Worry as Arctic sea ice is not forming by the latest date ever recorded

Worry as Antarctic ice is not freezing by the latest date ever recorded - We The World
Photo by Valeriia Bugaiova on Unsplash

The main nursery of Arctic ice in Siberia is yet to freeze, even as late as October, raising alarms in the scientific community since this is the latest date the ice is unfrozen, ever since the activity was recorded.

The reason, as climate scientists say, is a strikingly protracted warmth in Northern Russia, and the intrusion of the Atlantic waters, that is causing the delay in the annual freezing of the Laptev sea, The Guardian reports.

The alarming news comes after the northern Russian region recorded 5C more than average temperatures, sparking natural disasters like wildfires, permafrost melt.

A study attributed the major spike in temperature to greenhouse gas emissions from industry, transport, and farming. The last winter’s sea ice also recently declined unusually early, following a year of a record-breaking heatwave.

It also comes as the longest-ever scientific expedition to the Arctic came to an end this month, with a grim verdict – the Arctic is dying,’ We The World reported.

“The lack of freeze-up so far this fall is unprecedented in the Siberian Arctic region,” a postdoctoral researcher at Colorado State University, Zachary Labe said.

Graphs of the current scenario of sea-ice in the Laptev sea shows an unusual flat-line, which usually records a healthy and rhythmic seasonal pulse.

Image courtesy of @ZLabe via Twitter

“2020 is another year that is consistent with a rapidly changing Arctic. Without a systematic reduction in greenhouse gases, the likelihood of our first ‘ice-free’ summer will continue to increase by the mid-21st century,” Labe wrote in an email to the Guardian.

The study authors say the reason for this year’s late icing on the sea is in-line with the expected change due to human-driven climate change. If not for humans, the same heatwave would have stuck the region once in 80,000 years, the authors said.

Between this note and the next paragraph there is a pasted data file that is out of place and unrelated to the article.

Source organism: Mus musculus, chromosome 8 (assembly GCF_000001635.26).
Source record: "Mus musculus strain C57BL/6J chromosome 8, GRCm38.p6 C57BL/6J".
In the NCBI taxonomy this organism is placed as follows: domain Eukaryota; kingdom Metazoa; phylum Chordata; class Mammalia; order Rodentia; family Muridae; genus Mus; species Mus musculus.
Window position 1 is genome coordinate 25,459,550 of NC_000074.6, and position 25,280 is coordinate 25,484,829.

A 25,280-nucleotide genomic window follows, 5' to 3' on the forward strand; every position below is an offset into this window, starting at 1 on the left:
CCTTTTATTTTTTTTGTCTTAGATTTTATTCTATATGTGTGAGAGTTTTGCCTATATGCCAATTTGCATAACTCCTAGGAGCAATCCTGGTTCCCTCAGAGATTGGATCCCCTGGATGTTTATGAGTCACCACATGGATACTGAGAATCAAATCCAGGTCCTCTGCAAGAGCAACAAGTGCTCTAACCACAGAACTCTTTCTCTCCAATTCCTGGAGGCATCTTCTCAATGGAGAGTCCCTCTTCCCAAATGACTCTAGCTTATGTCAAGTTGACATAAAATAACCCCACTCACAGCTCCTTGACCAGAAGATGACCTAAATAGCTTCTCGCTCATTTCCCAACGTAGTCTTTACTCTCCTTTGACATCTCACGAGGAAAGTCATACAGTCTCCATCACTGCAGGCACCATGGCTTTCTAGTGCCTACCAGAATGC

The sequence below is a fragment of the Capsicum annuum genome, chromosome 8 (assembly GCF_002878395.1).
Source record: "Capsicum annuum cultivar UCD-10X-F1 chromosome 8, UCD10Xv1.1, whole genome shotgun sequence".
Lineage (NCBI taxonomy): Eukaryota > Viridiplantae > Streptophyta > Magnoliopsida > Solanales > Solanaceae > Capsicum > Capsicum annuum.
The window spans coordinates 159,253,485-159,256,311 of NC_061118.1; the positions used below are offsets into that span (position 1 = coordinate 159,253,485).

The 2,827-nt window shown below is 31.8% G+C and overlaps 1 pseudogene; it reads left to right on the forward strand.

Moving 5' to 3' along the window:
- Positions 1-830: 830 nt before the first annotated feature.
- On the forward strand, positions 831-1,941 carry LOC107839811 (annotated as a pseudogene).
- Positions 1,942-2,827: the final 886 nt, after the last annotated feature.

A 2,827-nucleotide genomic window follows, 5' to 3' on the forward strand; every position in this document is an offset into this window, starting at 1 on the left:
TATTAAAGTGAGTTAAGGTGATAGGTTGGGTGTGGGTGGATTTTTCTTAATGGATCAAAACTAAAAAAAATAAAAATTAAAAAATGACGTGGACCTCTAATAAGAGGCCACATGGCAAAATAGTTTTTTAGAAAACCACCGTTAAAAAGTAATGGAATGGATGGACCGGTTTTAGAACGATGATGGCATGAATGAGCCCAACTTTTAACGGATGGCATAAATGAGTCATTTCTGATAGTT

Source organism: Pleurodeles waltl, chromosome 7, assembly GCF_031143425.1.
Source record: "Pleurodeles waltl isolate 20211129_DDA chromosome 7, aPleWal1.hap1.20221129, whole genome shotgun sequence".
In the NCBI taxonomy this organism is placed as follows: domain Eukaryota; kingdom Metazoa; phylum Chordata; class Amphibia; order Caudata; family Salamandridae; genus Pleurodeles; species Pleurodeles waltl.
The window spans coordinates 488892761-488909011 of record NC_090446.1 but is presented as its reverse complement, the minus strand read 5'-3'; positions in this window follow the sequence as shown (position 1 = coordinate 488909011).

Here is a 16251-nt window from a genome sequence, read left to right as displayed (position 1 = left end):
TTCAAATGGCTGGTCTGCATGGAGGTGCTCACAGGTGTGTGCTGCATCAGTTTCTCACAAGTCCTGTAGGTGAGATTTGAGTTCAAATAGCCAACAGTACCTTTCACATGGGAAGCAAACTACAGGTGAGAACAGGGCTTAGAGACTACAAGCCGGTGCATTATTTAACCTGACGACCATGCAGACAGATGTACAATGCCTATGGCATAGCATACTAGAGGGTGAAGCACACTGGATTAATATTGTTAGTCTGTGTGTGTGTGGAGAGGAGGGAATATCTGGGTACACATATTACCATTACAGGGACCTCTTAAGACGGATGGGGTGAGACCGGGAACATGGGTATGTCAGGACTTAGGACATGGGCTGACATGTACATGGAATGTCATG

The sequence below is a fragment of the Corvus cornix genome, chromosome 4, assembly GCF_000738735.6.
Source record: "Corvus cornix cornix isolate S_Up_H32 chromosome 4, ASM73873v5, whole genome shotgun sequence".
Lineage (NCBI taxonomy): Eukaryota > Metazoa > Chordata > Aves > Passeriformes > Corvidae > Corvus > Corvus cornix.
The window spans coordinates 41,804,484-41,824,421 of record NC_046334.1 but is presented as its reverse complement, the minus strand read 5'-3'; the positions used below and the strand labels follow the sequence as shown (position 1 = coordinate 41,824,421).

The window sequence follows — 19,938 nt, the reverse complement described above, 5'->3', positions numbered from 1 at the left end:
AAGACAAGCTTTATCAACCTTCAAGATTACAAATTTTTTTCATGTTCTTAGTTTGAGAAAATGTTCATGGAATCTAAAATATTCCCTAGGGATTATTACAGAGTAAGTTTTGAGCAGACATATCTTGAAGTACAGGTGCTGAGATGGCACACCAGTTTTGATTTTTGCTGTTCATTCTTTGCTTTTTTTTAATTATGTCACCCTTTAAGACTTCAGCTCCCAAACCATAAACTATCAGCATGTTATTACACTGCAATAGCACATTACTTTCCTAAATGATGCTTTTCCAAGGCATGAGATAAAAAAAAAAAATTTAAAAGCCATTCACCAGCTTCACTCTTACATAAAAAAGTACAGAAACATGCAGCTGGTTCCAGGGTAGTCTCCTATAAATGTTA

The warm air is not the sole reason for late ice formation. Warmer Atlantic currents are disrupting the stratification between the deep warm waters and cool surface waters, further pushing away the right conditions for ice formation.

Walt Meier, a senior research scientist at the US National Snow and Ice Data Center said what ice now typically forms in the Arctic is half of what it was in the 1980s.

Meier also said this downward trend of ice formation will likely continue until the Arctic has its first projected ice-free summers between 2030 and 2050.

Earlier reports have already warned that the effects of climate change, be it human-induced or natural, strike the Arctic twice as fast as the global average.

The pain of Laptev

The formation of ice on the Laptev is more than a seasonal rhythm. The sea, called the birthplace of ice plays a tremendous role in supporting the polar/Arctic ecosystem.

Every winter, ice forms in the shores of the Laptev, which then drifts westwards disseminating the nutrients across the arctic as it passes through.

The nutrients feed the planktons — a crucial component of the marine ecosystem — and the ice breaks up during spring in the Fram Strait between Greenland and Svalbard, the Guardian reports.

When the ice forms late in Laptev, it forms thinner, brittle and therefore is more susceptible to melt before it reaches Farm Strait. This will also mean less nutrient for the planktons, which will have a reduced capacity to draw atmospheric carbon dioxide.

The Arctic is dying!

Scientists, after sailing the Arctics for over a year at a stretch reported damages first-hand. They say unprecedented degradation of one of the world’s most-primitive ecosystems still intact.

The Polarstern research vessel that floated through the arctic was reportedly able to sail through huge swathes of water, without any trace of ice, as far as the horizon at some points. This goes to indicate the amount of ice loss in the region, in recent times.

Climate change in itself is a bane to humanity but is a double whammy when it comes to the Arctic. The Paris Climate Agreement seeks to bar the scheduled global rise of temperature by 2 degrees C above the pre-industrial levels.

But the efforts by the 184 nations that signed the agreement to down the greenhouse emission is nearly not enough, National Geographic reported.

Some nations won’t succeed in the pledge, while the world’s leading carbon emitters will continue to poison the planet, a panel of world-class climate scientists predicted.

“The impact of the shortfall in economic losses from weather events influenced by human-induced climate change escalating to at least $2 billion per day by 2030,” the 30-page report titled ‘The Truth Behind The Climate Pledges said.

“In addition to the cost, weather events and patterns will continue to change, and will adversely affect human health, livelihoods, food, water, biodiversity, and economic growth,” it added.

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